One of the cool things I've been doing since I turned 40 has been singing in a band. Our band plays classic rock songs from the 60s, 70s, and 80s; as a result, I've become enamored with groundbreaking rock chicks like Chrissie Hynde, Patti Smith, and Stevie Nicks. Back in the day, these talented women had to make tough choices to succeed in a music industry dominated by men.
For Stevie Nicks, this meant taking a pass on motherhood. "I made a conscious decision that I was not going to have children. I didn't want others raising them, and looking after them myself would get in the way of being a musician and writer."
Whoa - Stevie Nicks clearly viewed committed relationships as roadblocks to reaching her full potential. Isn't this kind of anti-feminist? Come on, Stevie, I know you're pushing 60, but even in your day, women could be both mothers and artists, lovers and writers. It just takes hard work, resourcefulness, and a little compromise.
But Stevie Nicks didn't want to make compromises - instead, she made a choice. The radical thing about her choice was that she put the highest value on her own creativity and self-expression.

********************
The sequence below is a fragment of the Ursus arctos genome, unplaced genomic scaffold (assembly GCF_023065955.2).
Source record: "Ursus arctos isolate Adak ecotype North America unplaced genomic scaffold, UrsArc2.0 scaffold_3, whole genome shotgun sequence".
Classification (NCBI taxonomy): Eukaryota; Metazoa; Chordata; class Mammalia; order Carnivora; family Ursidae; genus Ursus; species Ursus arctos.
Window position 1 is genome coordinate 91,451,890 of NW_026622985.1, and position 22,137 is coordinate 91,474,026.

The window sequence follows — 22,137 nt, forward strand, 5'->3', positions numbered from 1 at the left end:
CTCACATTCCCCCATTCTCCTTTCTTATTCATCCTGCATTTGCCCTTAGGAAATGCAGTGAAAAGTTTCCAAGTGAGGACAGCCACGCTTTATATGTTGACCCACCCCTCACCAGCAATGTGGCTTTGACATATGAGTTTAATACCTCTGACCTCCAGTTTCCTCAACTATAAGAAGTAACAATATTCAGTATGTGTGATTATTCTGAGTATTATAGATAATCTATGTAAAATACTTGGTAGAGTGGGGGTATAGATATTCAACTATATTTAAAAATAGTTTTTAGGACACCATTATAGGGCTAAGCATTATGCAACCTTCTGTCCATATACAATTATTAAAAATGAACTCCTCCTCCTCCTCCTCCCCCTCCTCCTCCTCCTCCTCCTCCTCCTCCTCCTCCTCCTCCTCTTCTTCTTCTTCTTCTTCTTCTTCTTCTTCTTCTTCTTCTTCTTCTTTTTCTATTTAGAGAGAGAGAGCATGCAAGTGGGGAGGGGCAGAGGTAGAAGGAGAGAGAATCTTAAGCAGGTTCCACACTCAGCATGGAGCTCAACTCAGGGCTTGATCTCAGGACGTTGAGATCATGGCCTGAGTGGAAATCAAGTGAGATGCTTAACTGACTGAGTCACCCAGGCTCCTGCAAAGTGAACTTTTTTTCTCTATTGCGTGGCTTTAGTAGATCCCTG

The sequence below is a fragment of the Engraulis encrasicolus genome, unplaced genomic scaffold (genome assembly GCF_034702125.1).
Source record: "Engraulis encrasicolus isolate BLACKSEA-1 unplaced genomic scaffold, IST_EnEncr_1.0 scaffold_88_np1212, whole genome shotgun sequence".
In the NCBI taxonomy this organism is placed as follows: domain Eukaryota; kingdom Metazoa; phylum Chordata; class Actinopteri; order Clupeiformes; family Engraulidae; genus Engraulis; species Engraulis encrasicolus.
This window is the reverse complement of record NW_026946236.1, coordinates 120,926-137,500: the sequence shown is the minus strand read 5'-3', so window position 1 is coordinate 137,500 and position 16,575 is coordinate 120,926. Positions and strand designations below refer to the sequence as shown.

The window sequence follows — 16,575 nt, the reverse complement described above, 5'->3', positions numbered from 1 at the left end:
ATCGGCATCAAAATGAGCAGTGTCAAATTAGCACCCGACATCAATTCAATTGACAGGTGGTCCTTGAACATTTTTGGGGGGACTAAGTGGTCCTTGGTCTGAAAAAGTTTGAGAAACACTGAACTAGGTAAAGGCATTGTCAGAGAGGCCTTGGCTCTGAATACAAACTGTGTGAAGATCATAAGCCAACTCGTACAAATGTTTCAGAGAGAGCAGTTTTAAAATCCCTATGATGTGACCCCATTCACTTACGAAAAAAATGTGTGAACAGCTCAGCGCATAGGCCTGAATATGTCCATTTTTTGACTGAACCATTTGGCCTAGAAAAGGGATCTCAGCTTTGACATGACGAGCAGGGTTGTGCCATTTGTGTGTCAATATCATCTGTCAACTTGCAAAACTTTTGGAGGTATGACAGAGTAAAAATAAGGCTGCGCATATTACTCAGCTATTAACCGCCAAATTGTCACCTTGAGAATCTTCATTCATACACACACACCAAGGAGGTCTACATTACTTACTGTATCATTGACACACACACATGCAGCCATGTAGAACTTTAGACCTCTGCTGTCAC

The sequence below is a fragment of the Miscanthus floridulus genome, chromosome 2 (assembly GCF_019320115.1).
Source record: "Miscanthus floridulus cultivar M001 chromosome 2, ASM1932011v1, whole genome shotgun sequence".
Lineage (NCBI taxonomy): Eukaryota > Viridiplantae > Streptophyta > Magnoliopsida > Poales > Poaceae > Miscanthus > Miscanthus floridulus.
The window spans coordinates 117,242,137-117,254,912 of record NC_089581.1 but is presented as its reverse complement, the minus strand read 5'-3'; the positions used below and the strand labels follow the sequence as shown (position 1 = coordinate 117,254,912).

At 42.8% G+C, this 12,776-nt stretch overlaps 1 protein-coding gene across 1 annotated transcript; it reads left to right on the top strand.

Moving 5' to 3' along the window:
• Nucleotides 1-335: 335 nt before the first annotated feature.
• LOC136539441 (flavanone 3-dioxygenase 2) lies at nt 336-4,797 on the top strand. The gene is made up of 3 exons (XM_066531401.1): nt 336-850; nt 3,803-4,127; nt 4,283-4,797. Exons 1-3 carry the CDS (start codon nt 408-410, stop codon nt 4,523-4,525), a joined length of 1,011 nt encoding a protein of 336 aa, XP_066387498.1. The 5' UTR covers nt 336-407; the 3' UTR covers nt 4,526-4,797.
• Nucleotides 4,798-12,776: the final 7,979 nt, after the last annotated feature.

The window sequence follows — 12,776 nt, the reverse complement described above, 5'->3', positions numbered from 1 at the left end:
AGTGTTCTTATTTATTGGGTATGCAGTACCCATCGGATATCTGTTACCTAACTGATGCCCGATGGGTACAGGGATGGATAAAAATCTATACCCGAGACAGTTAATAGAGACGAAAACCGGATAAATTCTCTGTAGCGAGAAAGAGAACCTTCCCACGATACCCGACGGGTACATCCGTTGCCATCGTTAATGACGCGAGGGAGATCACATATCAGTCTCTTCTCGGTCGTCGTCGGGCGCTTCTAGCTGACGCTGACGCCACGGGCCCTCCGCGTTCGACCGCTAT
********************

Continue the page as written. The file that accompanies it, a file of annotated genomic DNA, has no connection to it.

Not all the early rockers made the same decision. Chrissie Hynde has two daughters; even the the androgynous Patti Smith has a couple kids. Did their art suffer by becoming mothers? Well...maybe. Patti Smith was quoted as saying, "If I have any regrets, I could say that I'm sorry I wasn't a better writer or a better singer."
Stevie wouldn't change a thing. Recently, when asked if she regretted not having children, she answered, "Would I really want to give up all those years of singing? Would I just have been not that great a mom and not that great a singer because I tried to do both?"
I put my career on hold to stay home with my kids, so I definitely didn't follow Stevie Nick's path. Still, I admire (and maybe even envy) her for prioritizing her life as an artist and being brave enough to live on her own terms.